Good Morning! Welcome to The Morning Shift, your roundup of the auto news you crave, all in one place every weekday morning. Here are the important stories you need to know.

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1st Gear: Isn’t That All Of Them?

The staggering scale of the Takata airbag crisis became that much more staggering yesterday when U.S. auto safety regulators announced that there are about 85 million more Takata airbag inflators in this country alone that might eventually need recalls.

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Eighty-five million. And that doesn’t include the nearly 30 million airbags already recalled. Here’s Reuters:

This is the first public accounting by the U.S. government of the total number of unrecalled Takata air bag inflators. So far 28.8 million in the United States have been recalled due to the risk that they can explode with too much force and spray metal shards inside vehicles.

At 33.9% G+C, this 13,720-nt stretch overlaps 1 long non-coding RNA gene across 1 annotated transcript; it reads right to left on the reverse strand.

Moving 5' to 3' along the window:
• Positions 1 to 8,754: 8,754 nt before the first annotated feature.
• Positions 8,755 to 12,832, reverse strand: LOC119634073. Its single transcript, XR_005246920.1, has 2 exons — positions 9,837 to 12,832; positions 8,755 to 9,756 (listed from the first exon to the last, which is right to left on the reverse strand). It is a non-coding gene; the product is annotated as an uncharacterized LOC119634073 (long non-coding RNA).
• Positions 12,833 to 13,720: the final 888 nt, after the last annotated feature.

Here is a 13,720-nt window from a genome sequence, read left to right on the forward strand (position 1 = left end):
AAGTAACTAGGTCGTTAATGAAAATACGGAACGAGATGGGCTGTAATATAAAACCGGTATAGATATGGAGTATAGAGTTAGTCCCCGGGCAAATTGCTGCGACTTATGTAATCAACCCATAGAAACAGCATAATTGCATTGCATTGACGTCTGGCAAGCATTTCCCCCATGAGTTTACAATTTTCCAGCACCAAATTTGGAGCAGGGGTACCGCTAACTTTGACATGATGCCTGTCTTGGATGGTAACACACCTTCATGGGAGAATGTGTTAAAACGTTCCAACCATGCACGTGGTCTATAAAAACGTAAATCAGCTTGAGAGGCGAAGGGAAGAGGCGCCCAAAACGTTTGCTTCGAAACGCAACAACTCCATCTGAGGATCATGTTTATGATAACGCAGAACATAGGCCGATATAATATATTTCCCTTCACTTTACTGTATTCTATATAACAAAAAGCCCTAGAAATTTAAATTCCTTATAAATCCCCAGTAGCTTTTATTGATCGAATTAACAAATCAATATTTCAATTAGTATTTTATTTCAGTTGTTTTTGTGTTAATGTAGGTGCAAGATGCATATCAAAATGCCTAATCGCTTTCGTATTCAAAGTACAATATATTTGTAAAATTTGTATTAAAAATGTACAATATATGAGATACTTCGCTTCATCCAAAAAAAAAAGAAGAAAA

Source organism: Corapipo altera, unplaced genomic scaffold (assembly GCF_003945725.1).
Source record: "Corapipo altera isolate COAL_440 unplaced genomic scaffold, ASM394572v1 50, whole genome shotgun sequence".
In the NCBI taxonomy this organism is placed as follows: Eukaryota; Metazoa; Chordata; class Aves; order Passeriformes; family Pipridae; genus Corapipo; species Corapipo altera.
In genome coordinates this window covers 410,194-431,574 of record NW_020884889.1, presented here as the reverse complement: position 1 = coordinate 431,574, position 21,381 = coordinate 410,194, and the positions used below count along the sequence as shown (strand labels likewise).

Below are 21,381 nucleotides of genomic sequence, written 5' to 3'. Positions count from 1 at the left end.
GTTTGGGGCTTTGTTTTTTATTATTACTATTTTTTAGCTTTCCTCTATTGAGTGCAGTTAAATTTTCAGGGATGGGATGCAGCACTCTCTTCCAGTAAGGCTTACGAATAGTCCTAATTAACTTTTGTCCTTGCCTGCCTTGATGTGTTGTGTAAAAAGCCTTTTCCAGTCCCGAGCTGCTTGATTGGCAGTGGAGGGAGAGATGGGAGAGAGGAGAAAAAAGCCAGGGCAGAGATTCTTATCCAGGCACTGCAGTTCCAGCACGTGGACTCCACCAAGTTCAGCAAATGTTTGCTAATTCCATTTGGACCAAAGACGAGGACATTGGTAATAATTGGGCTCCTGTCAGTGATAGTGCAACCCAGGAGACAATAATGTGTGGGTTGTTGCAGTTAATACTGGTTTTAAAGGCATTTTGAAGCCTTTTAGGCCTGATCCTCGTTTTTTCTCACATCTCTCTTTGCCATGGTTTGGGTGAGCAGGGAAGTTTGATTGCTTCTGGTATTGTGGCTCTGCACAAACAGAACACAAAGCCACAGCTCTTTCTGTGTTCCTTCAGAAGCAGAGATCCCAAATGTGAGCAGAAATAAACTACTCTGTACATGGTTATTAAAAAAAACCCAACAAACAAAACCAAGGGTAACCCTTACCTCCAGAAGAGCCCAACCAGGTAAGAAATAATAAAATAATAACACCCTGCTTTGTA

More than 11 people have been killed worldwide in incidents linked to defective Takata inflators, including the March 31 death of a 17-year-old driver in Texas. Globally, more than 50 million have been recalled.

Further recalls would add to already hefty estimated bills for the Japanese parts maker.

Analysts have estimated that if Takata is found to be solely responsible for the fault in the inflators, now the subject of several industry investigations, it could face a bill of more than $3.5 billion for inflators recalled to date.

Insane.

2nd Gear: The New 7 Gets An Airbag Recall Too

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Speaking of airbags, the all-new 2016 BMW 7 Series faces a stop sale and a recall too because its airbags (from Continental, not Takata) may not go off in a crash. Here’s Reuters again:

BMW AG (BMWG.DE) has stopped the sale of some of its 7 Series vehicles in the United States and said it would recall them because of an air bag deployment issue, the company said in a filing with U.S. regulators.

BMW 7-Series models made from July 1, 2015 through December 11, 2015 may have a defective control module for the air bags which could keep them from deploying in a crash. Affected vehicles are from the 2016 model year including 740Li, 750Li, and 750 Lxi.